A predictive methodology for benchmarking car sales as a function of MSRP

This trend can be used to benchmark a car model vs its competitors within the same price range. There will always be outliers, but in general this trend works as a benchmark. As an example, if the MSRP of a car is 15 K and it sells 1,000 cars that is a failure. If it sells 500,000 cars, the car would be is a resounding success.

There are always qualifiers which have to be taken into consideration, these are either limited production, supply constrained, some other economic mechanism, or new model year/change in style mechanism at play.

Two Reasons It's a Bad Idea for GM to use Tesla Superchargers

The Chevy Bolt is a smaller car with presumably a smaller battery. Pumping that current is not a good idea; Tesla gets away with because of battery size. Sure the Bolt could be designed to throttle back the charge, but then you lose some advantage to the quick charge.

Second issue is battery chemistry. Not all lithium batteries are created equal and they. Tesla uses NCA. The Bolt, if the whispers are to be believed, is supposed to use NCM.
From what I've read NCM degrades faster than NCA.

Why Should GM be Applauded for Bolt and What Should It Do for Success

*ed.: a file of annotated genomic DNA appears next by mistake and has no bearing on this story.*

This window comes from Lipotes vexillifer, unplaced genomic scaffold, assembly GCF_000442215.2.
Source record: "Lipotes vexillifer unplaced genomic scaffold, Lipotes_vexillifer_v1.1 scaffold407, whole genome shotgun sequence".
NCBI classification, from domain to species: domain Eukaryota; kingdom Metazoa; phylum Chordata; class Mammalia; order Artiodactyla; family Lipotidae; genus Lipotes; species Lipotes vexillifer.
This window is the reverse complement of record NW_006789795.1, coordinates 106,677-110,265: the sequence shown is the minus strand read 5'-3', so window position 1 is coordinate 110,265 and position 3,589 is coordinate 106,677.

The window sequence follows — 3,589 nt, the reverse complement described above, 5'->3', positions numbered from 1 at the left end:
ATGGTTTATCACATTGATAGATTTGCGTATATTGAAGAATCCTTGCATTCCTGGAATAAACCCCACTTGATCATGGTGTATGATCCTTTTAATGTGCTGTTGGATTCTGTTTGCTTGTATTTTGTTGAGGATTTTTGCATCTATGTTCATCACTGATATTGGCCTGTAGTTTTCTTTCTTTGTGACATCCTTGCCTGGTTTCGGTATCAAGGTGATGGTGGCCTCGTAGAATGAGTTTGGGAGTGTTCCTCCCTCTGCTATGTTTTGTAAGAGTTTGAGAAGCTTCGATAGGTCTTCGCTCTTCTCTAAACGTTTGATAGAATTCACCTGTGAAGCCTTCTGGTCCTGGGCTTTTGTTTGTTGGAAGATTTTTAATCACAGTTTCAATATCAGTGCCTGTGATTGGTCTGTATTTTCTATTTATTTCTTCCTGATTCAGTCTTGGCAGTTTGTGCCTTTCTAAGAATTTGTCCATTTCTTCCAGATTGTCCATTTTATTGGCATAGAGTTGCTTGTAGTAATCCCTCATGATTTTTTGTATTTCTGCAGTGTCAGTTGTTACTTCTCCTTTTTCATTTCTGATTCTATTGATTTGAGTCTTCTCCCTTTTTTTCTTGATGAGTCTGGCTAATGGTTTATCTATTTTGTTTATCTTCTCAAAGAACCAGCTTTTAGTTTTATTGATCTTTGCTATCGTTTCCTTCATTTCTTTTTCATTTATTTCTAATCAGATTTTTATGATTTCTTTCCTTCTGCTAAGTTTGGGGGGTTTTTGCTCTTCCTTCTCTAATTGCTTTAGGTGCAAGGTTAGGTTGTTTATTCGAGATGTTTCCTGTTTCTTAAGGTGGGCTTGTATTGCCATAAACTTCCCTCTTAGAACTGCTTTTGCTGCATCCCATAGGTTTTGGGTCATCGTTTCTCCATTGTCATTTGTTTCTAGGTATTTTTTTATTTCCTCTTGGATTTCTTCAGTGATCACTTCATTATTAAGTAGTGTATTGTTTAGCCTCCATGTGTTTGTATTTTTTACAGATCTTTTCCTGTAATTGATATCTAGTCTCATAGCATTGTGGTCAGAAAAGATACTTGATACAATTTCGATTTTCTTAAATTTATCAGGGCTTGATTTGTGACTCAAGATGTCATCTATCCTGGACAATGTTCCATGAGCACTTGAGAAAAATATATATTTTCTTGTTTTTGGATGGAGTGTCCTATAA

No other automaker besides Tesla has jumped in to announce a 200 mile BEV. Ford and Chrysler had been non-committal, Toyota and Honda are going hydrogen, and the Europeans believe more on PHEVs, though BMW and Audi may have "concepts" for the future. Even the current BEV market leader, Nissan, hasn't announced anything about its next-generation LEAF or if it will incorporate a 200 mile battery.

Hang in there - affordable electric cars are on the way

Electric vehicle supporters probably sound like broken records by now: “Just wait until battery prices come down, then internal combustion cars had better watch out!” Sure, we have been saying something along these lines since electric cars first re-entered the scene with the Tesla Roadster in 2009 and Nissan LEAF and Chevrolet Volt in 2010. But it really is true.

SHOCKER! Truck Buyers Don’t Really Care About Fuel Economy

Don't believe us that fuel economy isn't the number one buying factor? Here is the proof.

Monthly Truck Sales

One of the tell-tale signs on consumer behavior is monthly truck sales. Historically truck sales rise throughout the year and due to various market conditions. For example, gasoline prices have been often tied to new truck sales. When gasoline prices are low, consumers buy more trucks than when it is high.